A direct observation of the maps (figure 1) reinforced our uncertainty about what constitutes a colony. Considering the whole study area, much of the space was not used by storks, but nests were clumped in few places (figure 1*a*). However, these apparently massive clusters of nests (colonies) hid similarly heterogeneous nest distributions, with large unused suitable areas and apparently massive clusters (figure 1*b*), which also disintegrated in heterogeneous patterns on closer inspection (figure 1*c*). This suggested to us a hierarchical nest distribution resembling a fractal pattern. We confirmed this supposition through box-counting analyses (Mandelbrot 1977), finding a fractal distribution of nests across three orders of magnitude (from 10 to 10^{4} m) in the 4 study years (figure 4).

Fractal point patterns differ from simple random, uniform or aggregated ones (Mandelbrot 1977). For a clustered pattern (the one closest to the idea of a colonial population), the measures that perfectly describe the system are the distance (mean and variance) between contiguous points (nests) jointly with the distance between adjacent clusters (colonies). In a fractal point pattern, there are no characteristic mean distances, and points are spaced in a hierarchy of clusters across scales (Mandelbrot 1977). Thus, it is an aggregated pattern, but of clusters within clusters at different scales. This scale invariance is further exemplified by the power-law distribution of nearest neighbour distances between nests (figure 7 of electronic supplementary material) and the distances between all pairs of nests (figure 8 of electronic supplementary material). These power-law distributions held between four and five orders of magnitude.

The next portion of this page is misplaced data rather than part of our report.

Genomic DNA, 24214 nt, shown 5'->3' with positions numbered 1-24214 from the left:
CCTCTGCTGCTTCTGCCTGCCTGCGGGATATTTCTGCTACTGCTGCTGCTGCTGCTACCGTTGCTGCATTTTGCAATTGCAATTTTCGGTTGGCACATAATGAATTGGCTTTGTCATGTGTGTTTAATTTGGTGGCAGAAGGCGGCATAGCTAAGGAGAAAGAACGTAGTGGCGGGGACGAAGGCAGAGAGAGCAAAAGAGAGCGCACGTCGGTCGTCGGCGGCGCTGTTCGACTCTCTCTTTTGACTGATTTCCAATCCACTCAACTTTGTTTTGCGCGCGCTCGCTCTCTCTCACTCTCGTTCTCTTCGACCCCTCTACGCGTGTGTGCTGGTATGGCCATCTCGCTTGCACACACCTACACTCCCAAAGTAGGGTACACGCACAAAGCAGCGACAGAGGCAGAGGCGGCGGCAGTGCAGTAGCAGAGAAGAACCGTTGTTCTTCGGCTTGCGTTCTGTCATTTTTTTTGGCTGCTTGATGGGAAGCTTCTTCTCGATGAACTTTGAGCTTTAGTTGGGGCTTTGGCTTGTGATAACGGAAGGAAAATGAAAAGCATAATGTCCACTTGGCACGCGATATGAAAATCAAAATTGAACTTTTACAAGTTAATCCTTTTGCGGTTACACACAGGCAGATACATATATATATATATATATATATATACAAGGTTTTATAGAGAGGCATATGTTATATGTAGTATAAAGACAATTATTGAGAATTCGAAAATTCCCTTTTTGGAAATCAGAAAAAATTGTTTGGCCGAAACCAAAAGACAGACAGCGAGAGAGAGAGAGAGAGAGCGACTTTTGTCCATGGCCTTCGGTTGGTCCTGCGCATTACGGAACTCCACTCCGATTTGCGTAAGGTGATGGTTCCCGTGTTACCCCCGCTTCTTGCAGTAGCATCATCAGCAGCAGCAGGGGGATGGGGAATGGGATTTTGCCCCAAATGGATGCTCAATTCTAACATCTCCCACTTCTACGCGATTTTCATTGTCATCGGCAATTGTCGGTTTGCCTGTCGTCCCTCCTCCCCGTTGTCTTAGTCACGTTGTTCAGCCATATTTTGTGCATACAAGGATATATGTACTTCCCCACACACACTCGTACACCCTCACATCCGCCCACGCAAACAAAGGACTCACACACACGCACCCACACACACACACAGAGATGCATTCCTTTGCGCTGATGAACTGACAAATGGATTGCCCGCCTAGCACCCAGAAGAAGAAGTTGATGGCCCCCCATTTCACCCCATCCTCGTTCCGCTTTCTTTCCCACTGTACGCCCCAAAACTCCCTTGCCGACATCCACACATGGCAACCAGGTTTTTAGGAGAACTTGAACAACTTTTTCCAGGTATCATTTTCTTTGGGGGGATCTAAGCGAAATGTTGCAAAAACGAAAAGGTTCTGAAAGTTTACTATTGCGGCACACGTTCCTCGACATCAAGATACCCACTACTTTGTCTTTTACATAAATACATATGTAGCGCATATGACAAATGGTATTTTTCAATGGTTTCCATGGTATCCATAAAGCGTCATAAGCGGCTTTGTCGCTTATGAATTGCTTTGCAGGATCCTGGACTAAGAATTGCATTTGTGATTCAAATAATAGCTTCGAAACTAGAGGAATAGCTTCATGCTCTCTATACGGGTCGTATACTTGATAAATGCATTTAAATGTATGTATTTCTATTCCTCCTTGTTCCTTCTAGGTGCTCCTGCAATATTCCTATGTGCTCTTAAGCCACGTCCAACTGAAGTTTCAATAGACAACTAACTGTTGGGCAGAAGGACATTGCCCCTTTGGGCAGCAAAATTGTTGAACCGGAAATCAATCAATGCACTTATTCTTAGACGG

Defining nest distributions using fractal geometry is not just a formal advance for understanding the spatial structure of colonial populations, but offers interesting applications that current methods could not bring us. For instance, by explicitly quantifying the scaling of nest distribution, we easily captured the pattern with a power law as *y*=*ax ^{b}*, where

*b*is the slope of the straight line in the box-counting plot. Thus, a messy nest distribution such as in figure 1 becomes a quantifiable pattern allowing statistical treatment and further comparative analyses. In our case,

*b*gradually increased through years (figure 4) in parallel with a steady population growth from 876 breeding pairs in 2002 to 1274 pairs in 2005. Thus, if our study had done only in the first study year, one could have argued that the aggregation of storks was the simple outcome of the aggregation of nest sites. However, the increase in